Thursday, November 17, 2011

Shale gas: Sound the fracking alarm

NEW: A Fractivist's Toolkit

The evidence is being reported across the continent: first-hand reports, scientific studies . . . fracking may get more gas but it is very bad for people and the planet. Here are some reports from British Columbia and beyond:

Sunday, October 09, 2011

Big-beaked Hairy Woodpecker

I'm no bird expert but for 12 years I've been watching and photographing the birds in my (Cariboo) back yard. Among our most frequent visitors are the hairy woodpeckers. I'm not sure I could tell one from another, except that the males have a red flash on their crown.

So, when I saw this one, I did a double take, thinking it was probably a variety I'd never encountered. But other than a beak three times as long as all the other Hairy visitors (see inset), he was the same. Nothing like this in the bird guide and our local bird guy, Tom Godin, agreed.

He's a regular visitor, gets on well with the other Hairys and seems to manage OK with his long beak. I think he even has a bit of an advantage getting deep into the suet cage, though my impression is that getting food down his beak and into his body is a little more time-consuming.

Have you ever seen a Hairy woodpecker like this? Either way, I'd welcome your comments.

For more about my birds: Birds from a Backyard Deck.

Monday, August 29, 2011

More Wild Cariboo Backyard Plants

I've done more work on the Wild Cariboo backyard plants page and improving it, including the addition of nine new photos.

Corrections, comments etc. very helpful and very welcome.

Here's a bit of a perspective on at least part of the land on which these plants grow:

Monday, August 22, 2011

Wild Cariboo backyard plants

I live on less than an acre. About half of the available land is second growth interior Douglas Fir. We moved here 12 years ago and, other than building a raised bed garden on the sunny side of the house, I planted little else. I put my energy into a much needed clean-up, including removal (to our wood-stove) of usable wood and excess forest floor fuel. I also removed a pile of thistle and some high-standing weeds.

When the garden was in reasonable shape, I spent more breaks from work walking around or just sitting and observing. After a while (about a year) I felt confident enough to make a few minor interventions - like building a small retaining wall. Mostly, though, I wanted to see what this little piece of land had in mind.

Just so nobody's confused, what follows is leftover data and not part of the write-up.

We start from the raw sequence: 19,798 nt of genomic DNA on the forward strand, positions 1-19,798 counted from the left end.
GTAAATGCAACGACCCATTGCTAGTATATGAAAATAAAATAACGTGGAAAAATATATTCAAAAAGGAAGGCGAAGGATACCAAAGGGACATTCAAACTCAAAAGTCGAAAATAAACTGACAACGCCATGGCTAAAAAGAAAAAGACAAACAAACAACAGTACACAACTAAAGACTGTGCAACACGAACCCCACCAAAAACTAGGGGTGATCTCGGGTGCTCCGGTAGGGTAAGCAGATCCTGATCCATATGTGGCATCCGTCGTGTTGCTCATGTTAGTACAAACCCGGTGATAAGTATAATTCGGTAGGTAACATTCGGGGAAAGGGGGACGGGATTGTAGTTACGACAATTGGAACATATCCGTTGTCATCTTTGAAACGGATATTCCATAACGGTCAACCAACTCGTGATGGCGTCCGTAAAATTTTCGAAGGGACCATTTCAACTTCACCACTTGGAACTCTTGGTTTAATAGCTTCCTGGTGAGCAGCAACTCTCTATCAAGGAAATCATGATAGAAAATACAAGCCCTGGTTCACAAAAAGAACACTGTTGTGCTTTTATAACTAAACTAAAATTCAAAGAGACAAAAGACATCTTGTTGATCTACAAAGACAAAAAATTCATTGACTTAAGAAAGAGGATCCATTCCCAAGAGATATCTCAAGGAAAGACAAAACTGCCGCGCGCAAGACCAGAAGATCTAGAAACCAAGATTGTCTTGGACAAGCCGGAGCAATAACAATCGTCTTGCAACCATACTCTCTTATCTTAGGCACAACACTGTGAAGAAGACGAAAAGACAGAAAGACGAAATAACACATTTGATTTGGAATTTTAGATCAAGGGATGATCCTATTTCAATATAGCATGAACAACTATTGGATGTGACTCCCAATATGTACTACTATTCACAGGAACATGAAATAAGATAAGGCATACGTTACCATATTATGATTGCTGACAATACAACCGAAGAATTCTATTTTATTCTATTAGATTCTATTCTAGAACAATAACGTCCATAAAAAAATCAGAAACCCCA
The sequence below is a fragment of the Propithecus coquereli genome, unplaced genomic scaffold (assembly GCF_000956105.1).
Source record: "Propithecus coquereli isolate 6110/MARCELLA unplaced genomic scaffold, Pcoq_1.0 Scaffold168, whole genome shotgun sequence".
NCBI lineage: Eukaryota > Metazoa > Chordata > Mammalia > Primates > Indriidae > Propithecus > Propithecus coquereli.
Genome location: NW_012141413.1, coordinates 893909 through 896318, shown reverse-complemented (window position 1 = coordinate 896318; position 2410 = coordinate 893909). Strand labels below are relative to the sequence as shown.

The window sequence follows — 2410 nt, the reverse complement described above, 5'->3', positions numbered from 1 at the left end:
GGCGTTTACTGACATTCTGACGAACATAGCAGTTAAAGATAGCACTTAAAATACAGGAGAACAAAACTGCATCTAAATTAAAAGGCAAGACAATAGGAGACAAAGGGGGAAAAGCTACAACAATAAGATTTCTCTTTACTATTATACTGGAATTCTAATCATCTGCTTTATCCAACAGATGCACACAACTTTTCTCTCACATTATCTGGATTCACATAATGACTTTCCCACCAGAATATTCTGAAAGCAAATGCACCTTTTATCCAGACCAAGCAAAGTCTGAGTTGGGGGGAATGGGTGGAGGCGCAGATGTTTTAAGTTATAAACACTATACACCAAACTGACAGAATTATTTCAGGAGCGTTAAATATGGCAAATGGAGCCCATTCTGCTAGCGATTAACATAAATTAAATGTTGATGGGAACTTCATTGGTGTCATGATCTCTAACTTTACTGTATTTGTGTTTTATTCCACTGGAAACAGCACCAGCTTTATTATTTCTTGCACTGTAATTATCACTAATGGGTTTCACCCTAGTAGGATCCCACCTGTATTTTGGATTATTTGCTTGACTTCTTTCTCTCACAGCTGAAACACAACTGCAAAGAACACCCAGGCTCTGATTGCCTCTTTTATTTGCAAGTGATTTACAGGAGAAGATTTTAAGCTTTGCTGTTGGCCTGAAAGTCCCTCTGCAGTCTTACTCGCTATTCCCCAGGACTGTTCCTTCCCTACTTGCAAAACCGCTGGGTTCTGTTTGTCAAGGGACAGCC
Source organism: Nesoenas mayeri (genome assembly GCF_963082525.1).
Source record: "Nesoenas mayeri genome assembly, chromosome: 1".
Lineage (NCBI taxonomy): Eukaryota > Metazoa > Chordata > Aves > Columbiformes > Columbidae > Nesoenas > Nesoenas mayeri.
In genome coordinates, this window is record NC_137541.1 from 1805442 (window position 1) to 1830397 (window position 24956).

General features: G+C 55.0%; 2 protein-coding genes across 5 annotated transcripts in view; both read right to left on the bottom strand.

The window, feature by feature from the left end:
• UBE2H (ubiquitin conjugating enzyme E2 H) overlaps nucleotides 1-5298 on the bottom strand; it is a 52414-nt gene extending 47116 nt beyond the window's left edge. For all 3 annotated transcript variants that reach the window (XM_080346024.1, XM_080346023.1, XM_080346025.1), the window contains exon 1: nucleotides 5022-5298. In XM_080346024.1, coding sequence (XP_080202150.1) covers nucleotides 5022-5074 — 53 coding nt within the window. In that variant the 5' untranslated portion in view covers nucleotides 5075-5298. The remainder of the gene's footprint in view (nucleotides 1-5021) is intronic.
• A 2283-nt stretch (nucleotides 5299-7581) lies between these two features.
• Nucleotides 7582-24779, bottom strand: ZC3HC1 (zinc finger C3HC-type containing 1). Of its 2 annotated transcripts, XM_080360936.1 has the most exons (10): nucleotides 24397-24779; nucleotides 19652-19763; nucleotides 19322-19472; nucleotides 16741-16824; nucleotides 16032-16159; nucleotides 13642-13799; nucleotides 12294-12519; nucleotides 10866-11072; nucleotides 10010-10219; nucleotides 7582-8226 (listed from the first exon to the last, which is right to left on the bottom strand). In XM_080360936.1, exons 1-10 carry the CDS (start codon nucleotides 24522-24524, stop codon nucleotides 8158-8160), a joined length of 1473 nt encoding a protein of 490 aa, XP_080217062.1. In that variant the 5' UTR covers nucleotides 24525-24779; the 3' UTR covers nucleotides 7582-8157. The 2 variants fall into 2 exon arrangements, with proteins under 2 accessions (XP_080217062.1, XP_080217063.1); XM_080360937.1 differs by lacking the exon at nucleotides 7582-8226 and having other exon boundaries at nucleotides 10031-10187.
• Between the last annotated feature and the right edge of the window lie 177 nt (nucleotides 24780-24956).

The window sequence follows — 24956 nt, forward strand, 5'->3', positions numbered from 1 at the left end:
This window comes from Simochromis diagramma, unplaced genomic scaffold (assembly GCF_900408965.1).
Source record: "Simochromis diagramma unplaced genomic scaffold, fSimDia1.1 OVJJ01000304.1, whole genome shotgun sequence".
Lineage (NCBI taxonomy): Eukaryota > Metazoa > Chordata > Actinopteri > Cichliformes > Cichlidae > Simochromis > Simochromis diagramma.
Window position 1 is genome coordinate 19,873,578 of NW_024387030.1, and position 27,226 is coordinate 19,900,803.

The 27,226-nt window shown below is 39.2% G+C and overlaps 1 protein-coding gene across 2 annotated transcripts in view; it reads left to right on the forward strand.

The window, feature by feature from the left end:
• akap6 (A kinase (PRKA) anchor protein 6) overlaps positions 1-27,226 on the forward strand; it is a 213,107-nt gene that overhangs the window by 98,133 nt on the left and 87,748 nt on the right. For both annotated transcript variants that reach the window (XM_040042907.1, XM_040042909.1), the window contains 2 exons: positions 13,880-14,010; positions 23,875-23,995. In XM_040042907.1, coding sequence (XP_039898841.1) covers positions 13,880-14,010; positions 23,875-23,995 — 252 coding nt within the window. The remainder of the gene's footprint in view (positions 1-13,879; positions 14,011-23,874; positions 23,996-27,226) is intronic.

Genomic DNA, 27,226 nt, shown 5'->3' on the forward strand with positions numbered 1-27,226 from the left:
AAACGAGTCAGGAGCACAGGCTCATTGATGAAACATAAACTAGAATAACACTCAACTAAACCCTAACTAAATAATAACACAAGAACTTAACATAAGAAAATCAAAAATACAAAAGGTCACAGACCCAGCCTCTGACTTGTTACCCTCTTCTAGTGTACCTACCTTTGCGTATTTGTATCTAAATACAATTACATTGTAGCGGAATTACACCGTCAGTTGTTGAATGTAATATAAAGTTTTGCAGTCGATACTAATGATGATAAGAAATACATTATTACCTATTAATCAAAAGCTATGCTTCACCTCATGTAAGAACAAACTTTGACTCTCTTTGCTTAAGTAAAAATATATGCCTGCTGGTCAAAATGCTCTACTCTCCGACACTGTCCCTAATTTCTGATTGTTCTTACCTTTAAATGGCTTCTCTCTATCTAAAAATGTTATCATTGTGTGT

As I became more aware, my senses educated, I saw many changes and discovered the great diversity of plants in this unspectacular piece of land. I had to be careful not to bore people with what I realized might seem trivial to them.

It was relatively easy to get to know the birds that visit us, especially after I bought a fairly good camera. The plants were another matter. The photos I took allowed me to enlist the help of friends/clients in identification - like Chris Czajkowski. One day, I thought, I'll publish a list of the plants that grow here. It's about ten years but that day is dawning. I've just completed my page of Cariboo Backyard Plants with the beginnings of the list: photos of 26 plants. I'll be adding more as I go along.

I'd appreciate feedback and corrections.

Click to go to this web page

Monday, June 27, 2011

Birds from a Cariboo Deck No.11: Hairy Woodpecker

Looks similar but is much larger (around 9 inches) than it's smaller version, the diminutive (around 6 inches) downy. An early lesson in my birdwatching: "Huge Hairy, diminutive Downy".

Spring brings the Hairy woodpecker pairs out, chasing each other in spirals around the Douglas fir. As the young grow into their adult plumage, you can still see the adults feeding them from time to time.

Sunday, January 02, 2011

Harper restrained by environmentalists

Murray Dobbin in The Tyee, points to the ability of sustained and strong resistance by environmental coalitions to keep Conservative economic single-mindedness in check. For example:
The rejection of the B.C. Prosperity copper-gold mine proposal and the saving of Fish Lake was a good example. Approving the mine in the face of very effective publicity on the part of opponents proved just too much for even Stephen Harper to pull off. Defying many of the pundits' predictions, the Conservatives backed off and actually listened to their own environmental review panel.

Now comes a bigger issue:  The Enbridge Northern pipeline plan:
It's a huge issue. Harper has invested a lot in supporting the project. But the opposition is formidable: an informal alliance of some half dozen environmental organizations, 61 First Nations, and many municipal governments that may well be unprecedented. Eighty per cent of British Columbians are opposed to allowing oil tankers in coastal waters. If Harper gives a green light to the project he will unleash an enormous backlash, and the movement which is now simply campaigning for a rejection of the project by a federal joint review panel will move into higher gear, including civil disobedience.
It would be a public relations nightmare for the Harper government. Enbridge, which between 1999 and 2008 had 610 spills releasing 132,000 barrels of oil, is now pumping dirty oil allied with Alberta's Harper. This against a diverse alliance who want to save the pristine wilderness, B.C. coastal waters and First Nations' livelihood. That alliance also has the backing of all the opposition parties, two of which have put forward private members' bills trying to ban oil tankers (an informal moratorium now exists).
Read more

The Campaign to protect Fish Lake